If there’s any key to Donald Trump’s electoral appeal, other than his sheer entertainment value, it’s his pledge to be the biggest jobs president of all time. “I am going to bring your jobs back to America,” he promised a Michigan crowd last October. “A Trump administration will stop the jobs from leaving America,” he assured an audience in Florida the day before the election. “I will be the greatest jobs producer that God ever created,” he boasted just before he was sworn in. All told, Trump has vowed to create an additional 25 million jobs within a decade.
Since taking office, however, Trump has done nothing concrete to put more Americans to work, beyond the deal he struck with air-conditioning giant Carrier to keep some 800 jobs from being outsourced to Mexico. Instead, he has moved in the exact opposite direction. On his third day in office, Trump instituted a hiring freeze across the federal government. And in April, declaring that there are “too many federal employees,” Trump’s budget director, Mick Mulvaney, told agency heads to “begin taking immediate actions” to reduce the government’s workforce dramatically. So far, God’s greatest jobs producer is starting out his term by destroying them.
It’s more than a little dissonant to hear a president who paid such lip service to job creation kick off his administration by calling for people to be fired. But Trump’s attack on the federal workforce makes complete sense, given the overarching political goal laid out by his strategist Steve Bannon: the “deconstruction of the administrative state.” What’s more, the workers who will be most affected by Trump’s staffing cuts are women and minorities—constituencies that make up the base of the Democratic Party. Trump, in essence, doesn’t see public-sector jobs as real jobs. If they’re not held by white, blue-collar men in hard hats, working on factory floors or construction sites, they don’t appear to count.
Trump’s hiring freeze was intended to reduce the size of the federal workforce through attrition, and that’s just what it has done. Since January, according to the Bureau of Labor Statistics, the federal government has shed more than 8,400 jobs, in many cases due directly to the freeze. And while Trump lifted the freeze in April, federal agencies are now preparing to start firing employees and developing a long-term plan to slash the size of the federal government. “We think we could run the government more efficiently than the previous administration, and with fewer people,” Mulvaney says. “This is a big part of draining the swamp.”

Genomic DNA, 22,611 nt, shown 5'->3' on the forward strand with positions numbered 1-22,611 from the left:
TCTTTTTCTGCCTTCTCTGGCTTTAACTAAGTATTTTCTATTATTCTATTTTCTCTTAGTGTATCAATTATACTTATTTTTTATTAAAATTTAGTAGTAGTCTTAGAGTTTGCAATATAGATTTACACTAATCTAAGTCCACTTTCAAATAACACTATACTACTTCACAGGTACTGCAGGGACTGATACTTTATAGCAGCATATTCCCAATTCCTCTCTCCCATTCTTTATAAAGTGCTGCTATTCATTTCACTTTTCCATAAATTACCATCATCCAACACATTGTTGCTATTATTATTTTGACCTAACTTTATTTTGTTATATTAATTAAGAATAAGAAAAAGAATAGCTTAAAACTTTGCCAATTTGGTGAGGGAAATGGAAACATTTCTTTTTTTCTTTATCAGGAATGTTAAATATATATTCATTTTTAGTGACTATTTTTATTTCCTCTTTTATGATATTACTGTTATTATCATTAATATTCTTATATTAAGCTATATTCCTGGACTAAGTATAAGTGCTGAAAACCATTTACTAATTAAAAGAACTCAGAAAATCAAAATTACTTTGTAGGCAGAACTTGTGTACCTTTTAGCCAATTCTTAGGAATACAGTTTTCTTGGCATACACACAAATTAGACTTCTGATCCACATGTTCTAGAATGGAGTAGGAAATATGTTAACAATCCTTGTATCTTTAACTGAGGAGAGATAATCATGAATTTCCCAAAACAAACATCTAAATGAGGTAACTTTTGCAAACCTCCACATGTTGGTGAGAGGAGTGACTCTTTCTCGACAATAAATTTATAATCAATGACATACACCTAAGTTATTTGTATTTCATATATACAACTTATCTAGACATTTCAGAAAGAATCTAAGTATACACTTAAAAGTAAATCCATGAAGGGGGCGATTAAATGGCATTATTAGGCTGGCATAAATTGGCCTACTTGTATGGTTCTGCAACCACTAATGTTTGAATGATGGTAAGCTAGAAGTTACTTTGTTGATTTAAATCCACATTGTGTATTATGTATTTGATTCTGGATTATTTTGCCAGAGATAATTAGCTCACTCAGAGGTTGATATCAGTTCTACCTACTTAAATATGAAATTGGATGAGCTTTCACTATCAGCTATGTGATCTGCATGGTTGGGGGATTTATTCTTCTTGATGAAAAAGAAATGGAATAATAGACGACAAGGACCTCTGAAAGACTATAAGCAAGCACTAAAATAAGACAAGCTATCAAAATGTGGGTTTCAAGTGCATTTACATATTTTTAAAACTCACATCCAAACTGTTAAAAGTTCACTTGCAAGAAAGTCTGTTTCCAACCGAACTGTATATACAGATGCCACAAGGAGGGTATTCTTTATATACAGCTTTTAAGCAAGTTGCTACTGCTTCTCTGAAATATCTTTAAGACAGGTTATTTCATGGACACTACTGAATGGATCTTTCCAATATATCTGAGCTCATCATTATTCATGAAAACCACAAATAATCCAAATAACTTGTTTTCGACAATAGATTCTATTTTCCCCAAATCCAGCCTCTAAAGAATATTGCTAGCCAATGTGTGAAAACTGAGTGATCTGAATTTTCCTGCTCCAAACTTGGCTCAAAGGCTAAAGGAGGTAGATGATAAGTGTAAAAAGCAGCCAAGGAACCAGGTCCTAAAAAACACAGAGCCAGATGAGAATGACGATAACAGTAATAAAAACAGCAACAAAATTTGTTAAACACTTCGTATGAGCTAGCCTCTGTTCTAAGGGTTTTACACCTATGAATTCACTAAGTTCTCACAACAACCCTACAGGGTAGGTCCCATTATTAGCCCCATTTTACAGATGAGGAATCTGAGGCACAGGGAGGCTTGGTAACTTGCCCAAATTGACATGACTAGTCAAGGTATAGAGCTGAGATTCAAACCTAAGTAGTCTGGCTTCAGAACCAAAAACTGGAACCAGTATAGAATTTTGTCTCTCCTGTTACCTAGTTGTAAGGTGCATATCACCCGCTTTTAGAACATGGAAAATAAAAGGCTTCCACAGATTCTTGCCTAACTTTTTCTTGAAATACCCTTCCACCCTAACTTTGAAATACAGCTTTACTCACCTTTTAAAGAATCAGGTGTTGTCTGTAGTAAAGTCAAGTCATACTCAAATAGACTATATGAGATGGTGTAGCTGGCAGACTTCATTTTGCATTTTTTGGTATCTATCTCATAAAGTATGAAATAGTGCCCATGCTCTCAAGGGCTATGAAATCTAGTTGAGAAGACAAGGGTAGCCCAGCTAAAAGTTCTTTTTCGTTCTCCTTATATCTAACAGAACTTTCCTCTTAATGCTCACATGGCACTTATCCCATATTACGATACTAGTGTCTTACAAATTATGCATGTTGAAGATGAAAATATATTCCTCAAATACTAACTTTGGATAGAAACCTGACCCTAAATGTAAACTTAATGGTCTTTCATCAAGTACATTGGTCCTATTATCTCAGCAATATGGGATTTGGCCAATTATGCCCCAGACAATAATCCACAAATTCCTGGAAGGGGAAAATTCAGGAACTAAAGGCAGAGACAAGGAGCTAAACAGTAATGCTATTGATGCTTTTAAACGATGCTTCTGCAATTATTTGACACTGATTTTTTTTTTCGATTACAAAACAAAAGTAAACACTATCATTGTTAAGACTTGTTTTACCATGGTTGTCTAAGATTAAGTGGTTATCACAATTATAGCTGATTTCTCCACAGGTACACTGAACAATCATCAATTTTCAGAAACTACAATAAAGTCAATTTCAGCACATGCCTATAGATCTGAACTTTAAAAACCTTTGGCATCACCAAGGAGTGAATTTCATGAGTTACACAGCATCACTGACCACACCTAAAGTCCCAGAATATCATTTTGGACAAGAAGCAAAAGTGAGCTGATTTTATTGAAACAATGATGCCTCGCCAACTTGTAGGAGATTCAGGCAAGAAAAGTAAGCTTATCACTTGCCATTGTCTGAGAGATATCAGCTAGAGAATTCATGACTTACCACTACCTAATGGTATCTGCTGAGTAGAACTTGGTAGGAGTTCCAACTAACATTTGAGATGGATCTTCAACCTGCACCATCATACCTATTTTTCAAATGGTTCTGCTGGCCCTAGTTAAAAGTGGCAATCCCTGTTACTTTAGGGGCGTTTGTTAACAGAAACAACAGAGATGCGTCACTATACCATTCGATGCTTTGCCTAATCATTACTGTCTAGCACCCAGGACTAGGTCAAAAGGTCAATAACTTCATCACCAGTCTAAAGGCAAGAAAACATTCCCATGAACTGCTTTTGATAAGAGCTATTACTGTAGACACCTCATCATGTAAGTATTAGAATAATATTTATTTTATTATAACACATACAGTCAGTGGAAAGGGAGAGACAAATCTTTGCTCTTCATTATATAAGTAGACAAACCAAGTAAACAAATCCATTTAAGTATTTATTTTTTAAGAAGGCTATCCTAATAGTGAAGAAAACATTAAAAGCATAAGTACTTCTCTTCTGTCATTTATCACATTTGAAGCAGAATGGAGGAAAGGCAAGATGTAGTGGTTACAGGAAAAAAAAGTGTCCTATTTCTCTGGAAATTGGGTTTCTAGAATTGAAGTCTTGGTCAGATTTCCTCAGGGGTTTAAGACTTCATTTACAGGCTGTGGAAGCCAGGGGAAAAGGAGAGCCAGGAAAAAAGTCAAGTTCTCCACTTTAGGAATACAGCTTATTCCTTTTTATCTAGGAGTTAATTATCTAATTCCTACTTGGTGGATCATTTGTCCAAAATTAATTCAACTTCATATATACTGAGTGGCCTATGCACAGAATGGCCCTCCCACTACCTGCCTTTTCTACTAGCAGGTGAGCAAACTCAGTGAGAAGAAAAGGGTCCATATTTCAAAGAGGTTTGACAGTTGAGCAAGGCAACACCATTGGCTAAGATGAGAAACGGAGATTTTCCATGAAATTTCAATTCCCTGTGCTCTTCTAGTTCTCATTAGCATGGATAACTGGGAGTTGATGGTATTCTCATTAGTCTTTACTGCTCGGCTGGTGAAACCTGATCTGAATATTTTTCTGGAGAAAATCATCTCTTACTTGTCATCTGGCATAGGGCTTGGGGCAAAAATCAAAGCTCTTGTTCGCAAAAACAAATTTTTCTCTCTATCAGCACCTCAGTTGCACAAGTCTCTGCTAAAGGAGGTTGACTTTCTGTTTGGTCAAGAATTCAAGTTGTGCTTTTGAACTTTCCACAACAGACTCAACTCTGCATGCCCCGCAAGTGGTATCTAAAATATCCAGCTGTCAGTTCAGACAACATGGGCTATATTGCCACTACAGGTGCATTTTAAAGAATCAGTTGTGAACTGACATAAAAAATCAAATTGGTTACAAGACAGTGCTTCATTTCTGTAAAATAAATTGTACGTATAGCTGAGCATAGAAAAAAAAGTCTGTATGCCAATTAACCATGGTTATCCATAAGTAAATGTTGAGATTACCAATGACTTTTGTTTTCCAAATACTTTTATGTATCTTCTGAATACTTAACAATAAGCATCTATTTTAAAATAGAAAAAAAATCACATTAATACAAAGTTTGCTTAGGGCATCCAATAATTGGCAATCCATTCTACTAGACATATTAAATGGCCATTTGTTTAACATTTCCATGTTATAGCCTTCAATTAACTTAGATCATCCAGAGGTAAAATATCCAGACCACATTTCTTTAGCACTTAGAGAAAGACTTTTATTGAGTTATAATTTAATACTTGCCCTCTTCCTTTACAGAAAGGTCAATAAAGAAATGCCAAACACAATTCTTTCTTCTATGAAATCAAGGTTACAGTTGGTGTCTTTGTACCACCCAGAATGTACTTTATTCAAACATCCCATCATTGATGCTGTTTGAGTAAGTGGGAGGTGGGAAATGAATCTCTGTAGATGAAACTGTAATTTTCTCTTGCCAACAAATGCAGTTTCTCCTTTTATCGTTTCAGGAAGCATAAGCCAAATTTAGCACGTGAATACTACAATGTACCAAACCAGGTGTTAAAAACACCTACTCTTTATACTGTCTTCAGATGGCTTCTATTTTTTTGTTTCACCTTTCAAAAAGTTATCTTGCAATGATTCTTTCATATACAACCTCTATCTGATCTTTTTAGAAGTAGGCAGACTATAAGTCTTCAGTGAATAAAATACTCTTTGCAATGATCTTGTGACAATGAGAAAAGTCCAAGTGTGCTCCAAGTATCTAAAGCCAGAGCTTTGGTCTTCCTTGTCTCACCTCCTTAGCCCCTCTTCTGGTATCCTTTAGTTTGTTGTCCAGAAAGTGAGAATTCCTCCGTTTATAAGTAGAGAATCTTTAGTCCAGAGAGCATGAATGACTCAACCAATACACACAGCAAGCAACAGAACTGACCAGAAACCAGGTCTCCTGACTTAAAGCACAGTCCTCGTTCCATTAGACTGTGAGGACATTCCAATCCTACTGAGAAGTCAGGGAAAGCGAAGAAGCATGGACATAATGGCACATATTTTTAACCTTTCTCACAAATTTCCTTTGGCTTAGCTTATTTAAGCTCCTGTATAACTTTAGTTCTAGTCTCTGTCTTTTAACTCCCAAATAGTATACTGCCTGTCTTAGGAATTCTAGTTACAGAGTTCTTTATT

The upcoming cuts will disproportionately hurt women and minorities, who have benefited from the government’s commitment to fair practices in hiring and promotions. Roughly one in five black workers in America are currently employed by the government; they’re 30 percent more likely than whites to hold such jobs. Women make up 60 percent of public-sector jobs, and black women make up more than 20 percent of the public-sector workforce, compared to less than 13 percent for white men. They also end up feeling the sharpest effects of layoffs: During the Great Recession, black workers, and especially black women, lost government jobs at a disproportionate rate.
Trump’s supporters, who are overwhelmingly white and male, are far more likely to hold jobs in the private sector. Manufacturing, one of his favorite industries, is nearly three-quarters male and 10 percent black. Construction is more than 90 percent male and less than 6 percent black. For Trump, it appears, these are the only jobs worth saving.
But even workers who wear hats that read MAKE AMERICA GREAT AGAIN stand to lose out under Trump’s plan to slash the federal government. As studies have repeatedly shown, fewer public servants means less consumer spending and lower tax revenues, which hurts the entire economy. Employing fewer teachers has been found to reduce children’s future wages by billions of dollars. And gutting the federal workforce dampens job growth elsewhere: Between 2009 and 2012, one report shows, the failure to hire more government workers cost Americans some 500,000 jobs in the private sector.
It was never feasible that Trump would follow through on his pledge to resurrect American jobs all on his own. One-off deals like the one he struck with Carrier do nothing to alter the underlying forces of the U.S. economy. But Trump can single-handedly decimate employment among federal workers. Women and people of color who have found steady, middle-class jobs working for the American people are about to be handed a pink slip by the biggest jobs president of all time.